Ann Mah’s Mastering the Art of French Eating: From Paris Bistros to Farmhouse Kitchens, Lessons in Food and Love. Journalist Ann Mah’s husband is given a diplomatic assignment in Paris, a dream come true but then her husband is called away to Iraq for a year and Ann is left alone.  To contend with her feelings of loneliness Ann decides to explore France and seek out regional dishes such as cassoulet, boeuf Bourguignon and crepes, delving into the history and stories behind these well known dishes.

The Only Street in ParisLife on the Rue des Martyrs by Elaine Sciolino.  A tour of the author’s favourite street in Paris the Rue des Martyrs. Sciolino’s focus on this one particular street gave me a complete picture of what it must be like to live on Rue des Martyrs. I enjoyed reading her stories about the locals who lived and worked on Rue des Martyrs and the history of the buildings.

Macarons and chocolate, Paris
Macarons and chocolate, Paris

 

Early morning markets, Paris
Early morning markets, Paris
Fountain of Apollo, Versailles
Fountain of Apollo, Versailles
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Puppy therapy

Whenever I see puppies I feel happy. Their sweet puppy breath, little pink toes and fat round tummies make me want to sweep them all into my arms. I watch them play, they’re silly and often uncoordinated as they wrestle with toys, blankets and each other. When they sleep in a puppy pile my heart melts.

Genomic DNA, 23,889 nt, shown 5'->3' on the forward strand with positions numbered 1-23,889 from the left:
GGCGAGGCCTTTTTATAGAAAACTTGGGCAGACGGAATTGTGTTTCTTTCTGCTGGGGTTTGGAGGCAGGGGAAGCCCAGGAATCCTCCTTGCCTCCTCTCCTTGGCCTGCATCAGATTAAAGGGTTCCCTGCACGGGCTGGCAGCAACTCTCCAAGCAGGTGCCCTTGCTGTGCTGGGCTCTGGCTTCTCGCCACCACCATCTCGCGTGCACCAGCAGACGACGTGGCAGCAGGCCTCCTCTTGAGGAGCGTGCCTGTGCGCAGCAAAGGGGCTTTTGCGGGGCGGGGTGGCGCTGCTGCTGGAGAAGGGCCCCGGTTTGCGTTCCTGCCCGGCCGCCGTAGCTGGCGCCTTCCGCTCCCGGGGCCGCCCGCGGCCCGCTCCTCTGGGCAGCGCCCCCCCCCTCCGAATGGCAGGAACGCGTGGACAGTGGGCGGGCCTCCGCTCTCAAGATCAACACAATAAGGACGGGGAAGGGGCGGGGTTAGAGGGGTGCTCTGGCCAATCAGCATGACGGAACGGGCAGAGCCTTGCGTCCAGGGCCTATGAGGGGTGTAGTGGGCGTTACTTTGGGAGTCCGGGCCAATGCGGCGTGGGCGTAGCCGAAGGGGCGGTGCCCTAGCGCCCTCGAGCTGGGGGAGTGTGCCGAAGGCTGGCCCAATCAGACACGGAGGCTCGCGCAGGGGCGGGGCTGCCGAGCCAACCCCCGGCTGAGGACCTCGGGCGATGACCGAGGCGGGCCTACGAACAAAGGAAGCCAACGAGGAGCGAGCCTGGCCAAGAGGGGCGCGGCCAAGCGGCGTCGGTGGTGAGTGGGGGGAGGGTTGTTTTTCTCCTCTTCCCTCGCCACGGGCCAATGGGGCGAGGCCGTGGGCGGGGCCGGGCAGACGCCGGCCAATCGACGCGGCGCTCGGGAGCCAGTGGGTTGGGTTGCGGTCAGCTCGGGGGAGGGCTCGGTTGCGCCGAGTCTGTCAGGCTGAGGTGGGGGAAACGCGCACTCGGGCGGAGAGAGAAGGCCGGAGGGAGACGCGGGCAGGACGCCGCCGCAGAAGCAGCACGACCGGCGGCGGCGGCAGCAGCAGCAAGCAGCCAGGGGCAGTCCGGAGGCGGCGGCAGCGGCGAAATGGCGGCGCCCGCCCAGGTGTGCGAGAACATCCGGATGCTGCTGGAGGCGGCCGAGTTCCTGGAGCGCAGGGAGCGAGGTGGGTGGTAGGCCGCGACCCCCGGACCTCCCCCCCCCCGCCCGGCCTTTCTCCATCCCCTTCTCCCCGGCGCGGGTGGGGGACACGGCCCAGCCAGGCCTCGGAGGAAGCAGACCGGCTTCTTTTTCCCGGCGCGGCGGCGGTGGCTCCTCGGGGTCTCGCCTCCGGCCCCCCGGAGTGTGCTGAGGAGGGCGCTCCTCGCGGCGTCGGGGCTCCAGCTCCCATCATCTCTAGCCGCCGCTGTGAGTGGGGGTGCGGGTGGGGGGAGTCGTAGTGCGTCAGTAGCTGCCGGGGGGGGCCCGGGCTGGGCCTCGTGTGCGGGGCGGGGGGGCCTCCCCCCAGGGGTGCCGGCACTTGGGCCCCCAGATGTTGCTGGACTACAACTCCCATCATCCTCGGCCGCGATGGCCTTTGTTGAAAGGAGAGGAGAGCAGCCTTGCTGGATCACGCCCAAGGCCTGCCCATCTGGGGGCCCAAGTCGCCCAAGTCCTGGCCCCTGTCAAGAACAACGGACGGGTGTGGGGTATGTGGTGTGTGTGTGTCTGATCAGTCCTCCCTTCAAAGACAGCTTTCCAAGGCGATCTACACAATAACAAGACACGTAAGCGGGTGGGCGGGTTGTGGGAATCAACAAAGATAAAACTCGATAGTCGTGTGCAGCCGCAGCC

“There is no psychiatrist in the world like a puppy licking your face.”

Bern Williams

Taking pleasure in the simple things

On a recent stroll around the lake I noticed a plethora of spider webs dripping in dew and sparkling in the sunlight. The delicate webs were clinging to trees, long grass and anything else that would hold those sticky strands. Each creation varied greatly in shape and size and I couldn’t help but admire them although had I walked through one I may have felt differently.

It is mornings like this that make me realise how much I love being close to nature and how the simplest things can put a smile on my face.

Do you understand how there could be any writing in a spider’s web?
Oh, no,” said Dr. Dorian. “I don’t understand it. But for that matter I don’t understand how a spider learned to spin a web in the first place. When the words appeared, everyone said they were a miracle. But nobody pointed out that the web itself is a miracle.